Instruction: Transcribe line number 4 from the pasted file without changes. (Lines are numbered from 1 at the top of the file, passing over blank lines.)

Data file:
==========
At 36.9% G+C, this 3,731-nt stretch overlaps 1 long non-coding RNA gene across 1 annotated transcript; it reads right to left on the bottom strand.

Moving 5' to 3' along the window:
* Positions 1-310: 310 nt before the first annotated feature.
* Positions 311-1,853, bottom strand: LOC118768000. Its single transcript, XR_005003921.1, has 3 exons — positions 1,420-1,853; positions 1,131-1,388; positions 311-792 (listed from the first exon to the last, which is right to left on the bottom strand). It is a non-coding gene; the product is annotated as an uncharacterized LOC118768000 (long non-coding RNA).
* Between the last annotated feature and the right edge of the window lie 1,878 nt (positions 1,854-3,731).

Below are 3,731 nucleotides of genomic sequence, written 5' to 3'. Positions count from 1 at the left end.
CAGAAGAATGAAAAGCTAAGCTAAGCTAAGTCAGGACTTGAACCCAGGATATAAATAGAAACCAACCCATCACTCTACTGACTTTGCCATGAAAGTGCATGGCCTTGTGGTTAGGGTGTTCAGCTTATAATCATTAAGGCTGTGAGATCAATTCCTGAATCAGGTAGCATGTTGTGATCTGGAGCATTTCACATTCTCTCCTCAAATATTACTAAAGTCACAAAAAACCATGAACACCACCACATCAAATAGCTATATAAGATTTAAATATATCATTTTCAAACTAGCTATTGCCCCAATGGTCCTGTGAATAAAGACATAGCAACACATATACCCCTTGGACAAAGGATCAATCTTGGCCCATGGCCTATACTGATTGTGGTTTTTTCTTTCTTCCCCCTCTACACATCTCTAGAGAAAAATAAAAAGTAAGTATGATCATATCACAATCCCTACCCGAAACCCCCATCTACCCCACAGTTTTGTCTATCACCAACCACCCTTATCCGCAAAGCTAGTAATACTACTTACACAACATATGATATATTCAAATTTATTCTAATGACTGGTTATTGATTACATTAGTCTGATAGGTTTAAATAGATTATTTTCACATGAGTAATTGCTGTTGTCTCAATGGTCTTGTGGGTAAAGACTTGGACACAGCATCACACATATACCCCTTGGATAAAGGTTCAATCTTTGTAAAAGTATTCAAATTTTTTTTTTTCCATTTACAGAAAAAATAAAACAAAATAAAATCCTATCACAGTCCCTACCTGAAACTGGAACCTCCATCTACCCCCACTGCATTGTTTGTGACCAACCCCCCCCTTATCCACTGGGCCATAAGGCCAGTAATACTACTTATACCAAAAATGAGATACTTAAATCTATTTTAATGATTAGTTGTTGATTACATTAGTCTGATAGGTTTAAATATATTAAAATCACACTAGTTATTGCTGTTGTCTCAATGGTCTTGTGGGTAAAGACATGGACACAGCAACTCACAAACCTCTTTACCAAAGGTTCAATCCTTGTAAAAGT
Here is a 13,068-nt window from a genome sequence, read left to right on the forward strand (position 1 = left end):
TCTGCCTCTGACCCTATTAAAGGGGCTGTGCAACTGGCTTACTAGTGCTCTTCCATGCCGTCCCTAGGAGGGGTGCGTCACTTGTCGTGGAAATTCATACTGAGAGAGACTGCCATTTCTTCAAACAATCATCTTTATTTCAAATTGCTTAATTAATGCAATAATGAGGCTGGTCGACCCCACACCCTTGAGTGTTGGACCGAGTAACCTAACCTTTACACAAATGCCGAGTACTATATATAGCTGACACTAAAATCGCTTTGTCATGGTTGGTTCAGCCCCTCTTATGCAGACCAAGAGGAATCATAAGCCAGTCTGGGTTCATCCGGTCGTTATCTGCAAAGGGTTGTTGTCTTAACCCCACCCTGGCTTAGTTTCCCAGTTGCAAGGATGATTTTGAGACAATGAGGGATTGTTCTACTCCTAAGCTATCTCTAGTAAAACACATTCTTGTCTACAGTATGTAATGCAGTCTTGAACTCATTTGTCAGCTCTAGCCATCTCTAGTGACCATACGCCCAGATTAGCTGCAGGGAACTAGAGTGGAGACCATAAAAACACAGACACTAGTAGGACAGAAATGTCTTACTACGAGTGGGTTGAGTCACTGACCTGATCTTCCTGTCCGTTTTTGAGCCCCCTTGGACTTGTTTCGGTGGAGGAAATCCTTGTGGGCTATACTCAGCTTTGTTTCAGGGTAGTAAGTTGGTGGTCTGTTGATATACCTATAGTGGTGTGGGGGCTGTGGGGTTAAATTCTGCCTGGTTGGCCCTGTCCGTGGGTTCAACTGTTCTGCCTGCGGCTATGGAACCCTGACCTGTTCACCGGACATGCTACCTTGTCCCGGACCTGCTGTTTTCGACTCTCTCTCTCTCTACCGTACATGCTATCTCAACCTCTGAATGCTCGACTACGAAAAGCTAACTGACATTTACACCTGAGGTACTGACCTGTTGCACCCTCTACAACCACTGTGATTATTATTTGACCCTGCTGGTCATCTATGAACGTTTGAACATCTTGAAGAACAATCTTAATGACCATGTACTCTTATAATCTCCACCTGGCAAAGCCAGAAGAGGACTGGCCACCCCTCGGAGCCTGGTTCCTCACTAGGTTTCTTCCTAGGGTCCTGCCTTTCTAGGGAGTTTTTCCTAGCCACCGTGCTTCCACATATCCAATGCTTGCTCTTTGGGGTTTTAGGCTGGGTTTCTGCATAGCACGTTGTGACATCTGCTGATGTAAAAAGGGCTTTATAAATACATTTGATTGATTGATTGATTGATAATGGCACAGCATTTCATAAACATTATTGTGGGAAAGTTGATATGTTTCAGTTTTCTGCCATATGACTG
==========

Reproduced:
* Positions 311-1,853, bottom strand: LOC118768000. Its single transcript, XR_005003921.1, has 3 exons — positions 1,420-1,853; positions 1,131-1,388; positions 311-792 (listed from the first exon to the last, which is right to left on the bottom strand). It is a non-coding gene; the product is annotated as an uncharacterized LOC118768000 (long non-coding RNA).